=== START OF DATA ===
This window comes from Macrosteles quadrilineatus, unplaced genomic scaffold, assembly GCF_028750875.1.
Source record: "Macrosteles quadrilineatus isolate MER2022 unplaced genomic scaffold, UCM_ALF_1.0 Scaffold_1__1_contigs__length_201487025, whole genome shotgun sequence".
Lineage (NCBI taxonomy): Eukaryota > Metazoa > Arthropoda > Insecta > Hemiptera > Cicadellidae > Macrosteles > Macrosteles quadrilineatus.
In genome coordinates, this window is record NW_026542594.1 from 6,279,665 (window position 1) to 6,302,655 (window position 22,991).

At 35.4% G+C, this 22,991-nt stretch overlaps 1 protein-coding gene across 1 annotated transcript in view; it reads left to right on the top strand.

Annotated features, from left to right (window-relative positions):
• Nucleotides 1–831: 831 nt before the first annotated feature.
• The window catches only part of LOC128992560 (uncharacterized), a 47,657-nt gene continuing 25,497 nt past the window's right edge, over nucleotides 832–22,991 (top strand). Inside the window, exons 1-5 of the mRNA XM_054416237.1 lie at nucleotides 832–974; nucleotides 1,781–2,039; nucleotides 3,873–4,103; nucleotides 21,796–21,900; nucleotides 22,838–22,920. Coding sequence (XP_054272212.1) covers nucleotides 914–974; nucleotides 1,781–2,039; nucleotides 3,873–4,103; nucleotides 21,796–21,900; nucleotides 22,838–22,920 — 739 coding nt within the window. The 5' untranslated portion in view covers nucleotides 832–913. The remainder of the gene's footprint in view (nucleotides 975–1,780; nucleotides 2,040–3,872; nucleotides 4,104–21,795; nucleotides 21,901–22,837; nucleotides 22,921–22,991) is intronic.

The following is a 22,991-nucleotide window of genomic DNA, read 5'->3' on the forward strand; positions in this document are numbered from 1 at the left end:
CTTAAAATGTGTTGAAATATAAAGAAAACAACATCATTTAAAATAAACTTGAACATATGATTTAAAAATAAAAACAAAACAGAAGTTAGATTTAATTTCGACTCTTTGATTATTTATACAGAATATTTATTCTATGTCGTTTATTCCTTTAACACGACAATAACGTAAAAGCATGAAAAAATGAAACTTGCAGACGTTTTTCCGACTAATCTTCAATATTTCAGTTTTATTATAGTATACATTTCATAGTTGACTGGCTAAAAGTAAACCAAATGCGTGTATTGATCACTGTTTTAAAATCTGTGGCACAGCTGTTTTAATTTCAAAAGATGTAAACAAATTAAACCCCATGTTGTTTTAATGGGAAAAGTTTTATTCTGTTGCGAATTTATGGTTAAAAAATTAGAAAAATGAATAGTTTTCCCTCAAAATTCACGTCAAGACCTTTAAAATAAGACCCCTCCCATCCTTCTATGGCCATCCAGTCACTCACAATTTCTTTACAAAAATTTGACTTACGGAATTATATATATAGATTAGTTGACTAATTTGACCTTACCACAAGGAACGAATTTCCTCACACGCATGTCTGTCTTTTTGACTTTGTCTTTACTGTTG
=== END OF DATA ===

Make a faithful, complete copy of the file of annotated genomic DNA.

This window comes from Macrosteles quadrilineatus, unplaced genomic scaffold, assembly GCF_028750875.1.
Source record: "Macrosteles quadrilineatus isolate MER2022 unplaced genomic scaffold, UCM_ALF_1.0 Scaffold_1__1_contigs__length_201487025, whole genome shotgun sequence".
Lineage (NCBI taxonomy): Eukaryota > Metazoa > Arthropoda > Insecta > Hemiptera > Cicadellidae > Macrosteles > Macrosteles quadrilineatus.
In genome coordinates, this window is record NW_026542594.1 from 6,279,665 (window position 1) to 6,302,655 (window position 22,991).

At 35.4% G+C, this 22,991-nt stretch overlaps 1 protein-coding gene across 1 annotated transcript in view; it reads left to right on the top strand.

Annotated features, from left to right (window-relative positions):
• Nucleotides 1–831: 831 nt before the first annotated feature.
• The window catches only part of LOC128992560 (uncharacterized), a 47,657-nt gene continuing 25,497 nt past the window's right edge, over nucleotides 832–22,991 (top strand). Inside the window, exons 1-5 of the mRNA XM_054416237.1 lie at nucleotides 832–974; nucleotides 1,781–2,039; nucleotides 3,873–4,103; nucleotides 21,796–21,900; nucleotides 22,838–22,920. Coding sequence (XP_054272212.1) covers nucleotides 914–974; nucleotides 1,781–2,039; nucleotides 3,873–4,103; nucleotides 21,796–21,900; nucleotides 22,838–22,920 — 739 coding nt within the window. The 5' untranslated portion in view covers nucleotides 832–913. The remainder of the gene's footprint in view (nucleotides 975–1,780; nucleotides 2,040–3,872; nucleotides 4,104–21,795; nucleotides 21,901–22,837; nucleotides 22,921–22,991) is intronic.

The following is a 22,991-nucleotide window of genomic DNA, read 5'->3' on the forward strand; positions in this document are numbered from 1 at the left end:
CTTAAAATGTGTTGAAATATAAAGAAAACAACATCATTTAAAATAAACTTGAACATATGATTTAAAAATAAAAACAAAACAGAAGTTAGATTTAATTTCGACTCTTTGATTATTTATACAGAATATTTATTCTATGTCGTTTATTCCTTTAACACGACAATAACGTAAAAGCATGAAAAAATGAAACTTGCAGACGTTTTTCCGACTAATCTTCAATATTTCAGTTTTATTATAGTATACATTTCATAGTTGACTGGCTAAAAGTAAACCAAATGCGTGTATTGATCACTGTTTTAAAATCTGTGGCACAGCTGTTTTAATTTCAAAAGATGTAAACAAATTAAACCCCATGTTGTTTTAATGGGAAAAGTTTTATTCTGTTGCGAATTTATGGTTAAAAAATTAGAAAAATGAATAGTTTTCCCTCAAAATTCACGTCAAGACCTTTAAAATAAGACCCCTCCCATCCTTCTATGGCCATCCAGTCACTCACAATTTCTTTACAAAAATTTGACTTACGGAATTATATATATAGATTAGTTGACTAATTTGACCTTACCACAAGGAACGAATTTCCTCACACGCATGTCTGTCTTTTTGACTTTGTCTTTACTGTTG